Carrot cake cookies are chewy, buttery, and filled with shredded carrots, coconut, and pecans. Like a delicious fusion between a classic chocolate chip cookie and carrot cake!
You're going to love these carrot cake cookies because they're buttery, chewy, and soft like a classic chocolate chip cookie, but filled with all the best flavors of a carrot cake. Freshly shredded carrots, shredded coconut, pecans, and spices fill these cookies to the brim with flavor.
Carrot cake cookies are great any time of year, but I particularly love making them for Easter. Similar to my carrot cake whoopie pies, these cookies are filled with spices like cinnamon, nutmeg, and ginger, so they'd also be a perfect fit for fall.
Ingredients and substitutions
- Unsalted butter - The butter and salt listed in the recipe can be substituted with salted butter if needed.
- Sugars - We're using a combination of granulated sugar and brown sugar in this recipe for optimal texture and flavor. Granulated sugar helps aerate the butter when creaming the two together, which helps lift your cookies as they bake. Brown sugar adds a caramelized, molasses flavor and chewy texture to your cookies.
- Egg - Room temperature egg incorporates seamlessly into the dough and adds moisture and structure.
- Vanilla extract - Enhances the flavor of your cookies.
- All-purpose flour - Adds structure to your cookies and balances the wet ingredients in the recipe. I haven't tested this recipe with other types of flours, so I can't say for sure how your cookies would turn out with substitutions. To avoid wasting ingredients, I highly suggest searching for a recipe that has been developed with the type of flour you'd like to use.
- Leavening - You'll need baking soda for the proper lift in this recipe. It cannot be substituted with baking powder, the two are not interchangeable.
- Salt - Enhances the flavor of your cookies and balances the sweetness without making your cookies "salty".
- Spices - Cinnamon, ginger, and nutmeg add a warm, cozy spice flavor to these cookies.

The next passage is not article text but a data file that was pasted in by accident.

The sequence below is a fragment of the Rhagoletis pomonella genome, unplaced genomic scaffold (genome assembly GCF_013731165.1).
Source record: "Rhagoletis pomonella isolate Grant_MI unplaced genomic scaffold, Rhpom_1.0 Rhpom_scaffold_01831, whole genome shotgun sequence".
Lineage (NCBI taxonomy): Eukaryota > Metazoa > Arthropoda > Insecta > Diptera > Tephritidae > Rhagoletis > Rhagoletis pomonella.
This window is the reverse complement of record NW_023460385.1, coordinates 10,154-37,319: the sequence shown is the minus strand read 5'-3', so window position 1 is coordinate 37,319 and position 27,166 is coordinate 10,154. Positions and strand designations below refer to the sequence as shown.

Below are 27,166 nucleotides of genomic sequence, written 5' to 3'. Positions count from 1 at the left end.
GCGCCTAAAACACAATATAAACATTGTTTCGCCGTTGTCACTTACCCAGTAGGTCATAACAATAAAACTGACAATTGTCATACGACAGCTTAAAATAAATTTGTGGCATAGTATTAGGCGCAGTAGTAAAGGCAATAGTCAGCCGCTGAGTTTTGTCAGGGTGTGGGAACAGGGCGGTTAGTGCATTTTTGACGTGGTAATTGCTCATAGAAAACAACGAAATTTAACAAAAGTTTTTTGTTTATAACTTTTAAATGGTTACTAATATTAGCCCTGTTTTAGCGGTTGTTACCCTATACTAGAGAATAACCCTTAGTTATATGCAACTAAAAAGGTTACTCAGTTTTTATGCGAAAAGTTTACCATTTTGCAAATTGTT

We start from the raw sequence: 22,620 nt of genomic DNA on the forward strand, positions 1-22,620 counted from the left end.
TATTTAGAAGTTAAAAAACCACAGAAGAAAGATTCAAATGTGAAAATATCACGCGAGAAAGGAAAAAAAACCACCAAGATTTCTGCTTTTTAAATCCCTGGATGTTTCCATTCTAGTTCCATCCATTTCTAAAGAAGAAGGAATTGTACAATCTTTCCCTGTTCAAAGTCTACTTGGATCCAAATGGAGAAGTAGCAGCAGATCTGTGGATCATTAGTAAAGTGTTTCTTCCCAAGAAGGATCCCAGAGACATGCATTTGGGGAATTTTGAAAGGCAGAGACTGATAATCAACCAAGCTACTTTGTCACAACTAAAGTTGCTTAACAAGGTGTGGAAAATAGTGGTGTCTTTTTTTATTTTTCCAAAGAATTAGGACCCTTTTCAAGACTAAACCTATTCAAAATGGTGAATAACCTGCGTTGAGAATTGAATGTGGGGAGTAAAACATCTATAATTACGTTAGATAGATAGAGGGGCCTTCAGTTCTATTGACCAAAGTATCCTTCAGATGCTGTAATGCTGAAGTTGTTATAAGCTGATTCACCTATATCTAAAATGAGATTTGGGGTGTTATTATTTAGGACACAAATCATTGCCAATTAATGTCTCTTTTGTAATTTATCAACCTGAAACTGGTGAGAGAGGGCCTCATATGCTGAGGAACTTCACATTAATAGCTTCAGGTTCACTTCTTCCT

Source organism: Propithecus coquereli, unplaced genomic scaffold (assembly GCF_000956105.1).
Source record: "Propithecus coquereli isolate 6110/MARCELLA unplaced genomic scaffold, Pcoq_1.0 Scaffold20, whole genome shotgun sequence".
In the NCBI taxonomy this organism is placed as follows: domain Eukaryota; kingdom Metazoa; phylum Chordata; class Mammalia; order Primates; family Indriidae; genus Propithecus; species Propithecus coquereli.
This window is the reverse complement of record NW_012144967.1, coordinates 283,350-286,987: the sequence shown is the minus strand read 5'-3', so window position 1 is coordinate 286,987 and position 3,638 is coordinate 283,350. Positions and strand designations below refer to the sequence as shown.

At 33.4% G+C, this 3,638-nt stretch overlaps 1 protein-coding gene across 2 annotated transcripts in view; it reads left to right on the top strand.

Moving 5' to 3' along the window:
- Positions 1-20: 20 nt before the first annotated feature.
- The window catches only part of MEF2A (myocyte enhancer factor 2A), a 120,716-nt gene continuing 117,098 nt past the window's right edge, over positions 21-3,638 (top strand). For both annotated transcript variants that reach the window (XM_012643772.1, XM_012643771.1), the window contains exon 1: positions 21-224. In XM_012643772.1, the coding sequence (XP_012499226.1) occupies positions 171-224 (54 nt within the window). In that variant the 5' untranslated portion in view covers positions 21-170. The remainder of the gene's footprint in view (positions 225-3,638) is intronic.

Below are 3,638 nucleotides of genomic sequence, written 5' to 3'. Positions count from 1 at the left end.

- Carrots - Shredded carrots add a slightly sweet flavor to your cookies, as well as added moisture and structure. I don't recommend omitting them from the recipe because other ingredients have been reduced to account for the addition of carrot. A finely grated carrot blends in seamlessly when baked, and a larger grate adds more texture to your cookies.
- Pecans - Can be substituted with walnuts or almonds.
- Shredded unsweetened coconut - Adds a chewy texture and coconut flavor to the cookies.
For this recipe, I highly recommend toasting your shredded coconut for added depth of flavor. This step is optional, but only takes a few minutes and adds extra flavor to your cookies.
On a baking sheet lined with parchment paper, spread your shredded coconut into a thin layer. Bake for about 5 minutes at 350 degrees Fahrenheit, or until the edges begin to lightly brown. Stir and return to the oven for another 2-3 minutes. Watch carefully because the edges of your coconut can brown (and then burn) quickly.
You can also brown your shredded coconut in a skillet on the stove top over medium heat. This method can take anywhere from 3-6 minutes. Stir continually so it browns evenly.
Cookie tips and tricks
Check out my full post, 10 tips for baking cookies, for my best tips on baking a perfect batch of cookies. Here are my favorites:
- I recommend chilling cookie dough for at least 1 hour (up to 24 hours) in the refrigerator. This helps the flavors meld and also helps prevent cookies from spreading too much when baking.
- When scooping, I suggest using a Medium OXO Cookie Scoop to make all your cookies the same size.
- Room temperature ingredients blend together seamlessly to create an even, smooth dough. When beaten, the eggs, butter, and sugar form an emulsion, which traps air in the dough, helping your cookies rise in the oven.
- Properly measuring flour is an issue I see frequently. If you have issues with your cookies not spreading, tasting bland, or turning out extra thick and tall, you probably measured too much flour into your cookie dough.